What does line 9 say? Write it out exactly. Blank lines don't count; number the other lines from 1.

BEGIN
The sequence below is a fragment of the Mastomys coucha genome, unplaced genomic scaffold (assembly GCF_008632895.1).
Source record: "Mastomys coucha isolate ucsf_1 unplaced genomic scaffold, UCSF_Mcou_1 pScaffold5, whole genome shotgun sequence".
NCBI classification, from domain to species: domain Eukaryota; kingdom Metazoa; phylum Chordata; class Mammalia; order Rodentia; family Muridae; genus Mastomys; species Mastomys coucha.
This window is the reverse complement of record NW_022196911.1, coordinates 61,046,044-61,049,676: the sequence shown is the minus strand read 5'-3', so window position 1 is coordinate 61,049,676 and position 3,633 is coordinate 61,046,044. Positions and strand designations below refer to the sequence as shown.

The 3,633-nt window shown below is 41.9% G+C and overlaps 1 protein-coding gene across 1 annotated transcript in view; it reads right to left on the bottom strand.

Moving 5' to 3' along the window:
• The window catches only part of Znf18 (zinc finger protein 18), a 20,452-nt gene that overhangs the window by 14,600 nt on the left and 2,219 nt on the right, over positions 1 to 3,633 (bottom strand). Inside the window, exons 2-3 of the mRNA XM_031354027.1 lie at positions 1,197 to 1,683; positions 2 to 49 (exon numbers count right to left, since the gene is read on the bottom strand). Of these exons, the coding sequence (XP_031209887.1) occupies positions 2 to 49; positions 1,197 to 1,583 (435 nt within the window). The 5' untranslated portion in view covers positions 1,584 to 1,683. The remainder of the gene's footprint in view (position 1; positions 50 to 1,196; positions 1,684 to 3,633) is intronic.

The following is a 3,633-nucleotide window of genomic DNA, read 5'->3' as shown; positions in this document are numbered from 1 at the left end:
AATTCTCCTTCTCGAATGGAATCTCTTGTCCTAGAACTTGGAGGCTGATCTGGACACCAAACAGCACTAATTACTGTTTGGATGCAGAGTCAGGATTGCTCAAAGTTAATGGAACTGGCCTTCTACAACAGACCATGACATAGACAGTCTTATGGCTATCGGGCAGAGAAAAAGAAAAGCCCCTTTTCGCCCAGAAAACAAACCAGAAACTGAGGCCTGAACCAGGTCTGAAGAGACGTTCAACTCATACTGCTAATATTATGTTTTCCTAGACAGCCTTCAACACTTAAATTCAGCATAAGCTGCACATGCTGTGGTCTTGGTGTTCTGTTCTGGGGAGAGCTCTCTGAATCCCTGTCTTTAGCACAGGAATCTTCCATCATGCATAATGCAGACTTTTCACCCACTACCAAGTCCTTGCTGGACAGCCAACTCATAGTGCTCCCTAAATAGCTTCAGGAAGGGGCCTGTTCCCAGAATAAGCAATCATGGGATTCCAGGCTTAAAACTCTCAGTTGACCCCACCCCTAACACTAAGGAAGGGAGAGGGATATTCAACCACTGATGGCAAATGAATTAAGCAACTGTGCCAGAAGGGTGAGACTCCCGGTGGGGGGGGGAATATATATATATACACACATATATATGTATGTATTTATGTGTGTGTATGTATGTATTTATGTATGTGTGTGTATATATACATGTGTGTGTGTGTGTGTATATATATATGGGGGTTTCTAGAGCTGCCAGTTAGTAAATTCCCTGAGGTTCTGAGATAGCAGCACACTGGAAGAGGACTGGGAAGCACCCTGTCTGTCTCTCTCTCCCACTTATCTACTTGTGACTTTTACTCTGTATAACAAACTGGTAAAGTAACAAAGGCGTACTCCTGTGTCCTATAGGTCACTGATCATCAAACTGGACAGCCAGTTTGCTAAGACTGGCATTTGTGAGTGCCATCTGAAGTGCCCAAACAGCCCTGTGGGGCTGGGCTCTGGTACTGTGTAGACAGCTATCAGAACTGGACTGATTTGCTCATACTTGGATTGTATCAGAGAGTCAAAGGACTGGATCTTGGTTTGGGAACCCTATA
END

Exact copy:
AATTCTCCTTCTCGAATGGAATCTCTTGTCCTAGAACTTGGAGGCTGATCTGGACACCAAACAGCACTAATTACTGTTTGGATGCAGAGTCAGGATTGCTCAAAGTTAATGGAACTGGCCTTCTACAACAGACCATGACATAGACAGTCTTATGGCTATCGGGCAGAGAAAAAGAAAAGCCCCTTTTCGCCCAGAAAACAAACCAGAAACTGAGGCCTGAACCAGGTCTGAAGAGACGTTCAACTCATACTGCTAATATTATGTTTTCCTAGACAGCCTTCAACACTTAAATTCAGCATAAGCTGCACATGCTGTGGTCTTGGTGTTCTGTTCTGGGGAGAGCTCTCTGAATCCCTGTCTTTAGCACAGGAATCTTCCATCATGCATAATGCAGACTTTTCACCCACTACCAAGTCCTTGCTGGACAGCCAACTCATAGTGCTCCCTAAATAGCTTCAGGAAGGGGCCTGTTCCCAGAATAAGCAATCATGGGATTCCAGGCTTAAAACTCTCAGTTGACCCCACCCCTAACACTAAGGAAGGGAGAGGGATATTCAACCACTGATGGCAAATGAATTAAGCAACTGTGCCAGAAGGGTGAGACTCCCGGTGGGGGGGGGAATATATATATATACACACATATATATGTATGTATTTATGTGTGTGTATGTATGTATTTATGTATGTGTGTGTATATATACATGTGTGTGTGTGTGTGTATATATATATGGGGGTTTCTAGAGCTGCCAGTTAGTAAATTCCCTGAGGTTCTGAGATAGCAGCACACTGGAAGAGGACTGGGAAGCACCCTGTCTGTCTCTCTCTCCCACTTATCTACTTGTGACTTTTACTCTGTATAACAAACTGGTAAAGTAACAAAGGCGTACTCCTGTGTCCTATAGGTCACTGATCATCAAACTGGACAGCCAGTTTGCTAAGACTGGCATTTGTGAGTGCCATCTGAAGTGCCCAAACAGCCCTGTGGGGCTGGGCTCTGGTACTGTGTAGACAGCTATCAGAACTGGACTGATTTGCTCATACTTGGATTGTATCAGAGAGTCAAAGGACTGGATCTTGGTTTGGGAACCCTATA